The official designation of the revolver as introduced in 1930 is Model .38/44 Caliber Hand Ejector. The Service version is known as .38/44 Heavy Duty and the Target version as the .38/44 Outdoorsman. The “official” ammunition for the revolver was the .38 S&W Special. It wasn’t until 1931 that Remington developed the special high-powered cartridge called the .38-44 S&W Special. That designation and headstamp was dropped in 1938 in favor of the designation .38 S&W Special High Speed. A similar high power cartridge was also made during this same period called the .38 S&W Special-X.

So, IMHO, the designation of the revolver stayed the same throughout production but the cartridge is whatever is seen on the headstamp. The revolvers are very collectable while the cartridges are still fairly common.




I have always found the high performance .38 Special loads interesting. I have seen references to the following headstamps:

REM-UMC 38-44 SPL (the topic of JP’s thread here)
(These last two being more recent and perhaps used up to the time of the “+P” era?)

I have not heard of the .38 S&W Special-X before. Was this the headstamp and was this a Western loading perhaps?




My notes say that .38 S&W Special-X was a W.C.C. loading @ 1175 fps. But now I’m wondering. Maybe I wrote it down wrong and it should be SX for Super X.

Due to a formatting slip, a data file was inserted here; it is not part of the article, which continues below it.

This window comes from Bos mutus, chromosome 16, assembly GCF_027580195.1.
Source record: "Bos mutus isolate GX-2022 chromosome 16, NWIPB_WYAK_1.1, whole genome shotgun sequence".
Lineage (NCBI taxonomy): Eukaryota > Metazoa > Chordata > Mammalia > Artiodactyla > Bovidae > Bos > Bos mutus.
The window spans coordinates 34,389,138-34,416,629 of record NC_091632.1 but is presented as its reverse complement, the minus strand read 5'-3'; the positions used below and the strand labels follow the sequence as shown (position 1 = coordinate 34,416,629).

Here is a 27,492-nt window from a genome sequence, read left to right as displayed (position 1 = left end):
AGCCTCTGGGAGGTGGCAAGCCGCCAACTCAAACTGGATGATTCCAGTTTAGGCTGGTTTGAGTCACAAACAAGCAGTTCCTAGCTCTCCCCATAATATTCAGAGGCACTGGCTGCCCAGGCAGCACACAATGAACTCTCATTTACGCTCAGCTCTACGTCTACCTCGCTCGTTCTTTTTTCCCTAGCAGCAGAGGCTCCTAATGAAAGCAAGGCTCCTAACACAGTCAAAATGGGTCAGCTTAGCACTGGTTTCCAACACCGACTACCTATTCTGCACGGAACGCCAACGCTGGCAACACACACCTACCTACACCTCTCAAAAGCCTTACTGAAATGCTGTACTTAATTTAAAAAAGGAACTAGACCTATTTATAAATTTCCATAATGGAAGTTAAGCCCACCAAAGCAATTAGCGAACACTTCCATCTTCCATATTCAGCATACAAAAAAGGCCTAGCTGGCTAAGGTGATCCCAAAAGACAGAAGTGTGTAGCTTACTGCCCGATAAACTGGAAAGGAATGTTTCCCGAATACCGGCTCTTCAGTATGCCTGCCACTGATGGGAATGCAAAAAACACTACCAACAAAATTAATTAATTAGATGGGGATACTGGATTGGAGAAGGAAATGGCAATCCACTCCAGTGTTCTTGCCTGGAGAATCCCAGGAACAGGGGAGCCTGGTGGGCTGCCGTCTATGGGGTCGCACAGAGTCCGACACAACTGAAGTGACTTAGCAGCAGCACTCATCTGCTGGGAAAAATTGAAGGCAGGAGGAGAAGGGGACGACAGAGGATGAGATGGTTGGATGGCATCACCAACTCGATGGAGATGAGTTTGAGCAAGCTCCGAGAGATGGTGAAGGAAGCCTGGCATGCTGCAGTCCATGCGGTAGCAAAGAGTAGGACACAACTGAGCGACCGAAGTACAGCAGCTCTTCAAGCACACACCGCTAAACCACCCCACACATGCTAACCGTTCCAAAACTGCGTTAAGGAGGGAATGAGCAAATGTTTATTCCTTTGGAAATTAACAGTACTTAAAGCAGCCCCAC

Western collectors ???

P.S. I am looking at the lineup of WCC revolver cartridges in Elmer Keith’s book and he shows Load No K1379T as the .38 Special SUPER-X @ 1175 fps. So that is probably it??

There was a time in my life when I thought my memory was infallible and I often did not write down the source of my notes. I think it’s starting to back-fire on me. :-(




I have reference to the Western K1379T as: SUPER-X .38 Special (Oilproof) 150gr. Metal Point. I don’t know if that is round nosed or the pointed “metal piercing” bullet. The 1175 fps velocity does show up for the latter in later listings.

Perhaps we can keep this thread rolling with input on early .38 Special headstamps indicating high velocity loading? (How rare is that “U.S.C.Co. 38 SPL.SPEED” I have seen at Guy’s site?) Here is a reprise showing of two I have…




I have two that I think are high velocity loads, but I’m not positive. Maybe you know? I don’t have photos but the headstamp is the same on both, and the same as the one you show:


Both have a large primer. One has a RN GM bullet, like yours, the other a copper plated lead SWC.

My REM-UMC 38-44 has a RN GM bullet.

And since this is a thread about the 38-44, it’s interesting that no one has even mentioned the 38-44 S&W New Model No. 3 Target which pre-dated the 38-44 Special by 40 years. But, I won’t go there. Nope, not me.




Your WRA Super .38 Specials were listed as follows:

K3862T Lead (“KOPPERKLAD”) 158 gr. @ 1,115 fps
K3863T Metal Point 158 gr. @ 1,115 fps

You mention the “original” .38-44, the S&W Target. It was the good old days before product liability concerns for sure when Remington decided to mark hopped up .38 Specials with a .38-44 headstamp. Based on measurements of the two cartridges, the REM-UMC 38-44 SPL would likely fit and fire in a firearm chambered for the .38-44 S&W Target cartridge. I would guess trying that out could make for an unpleasant day at the range…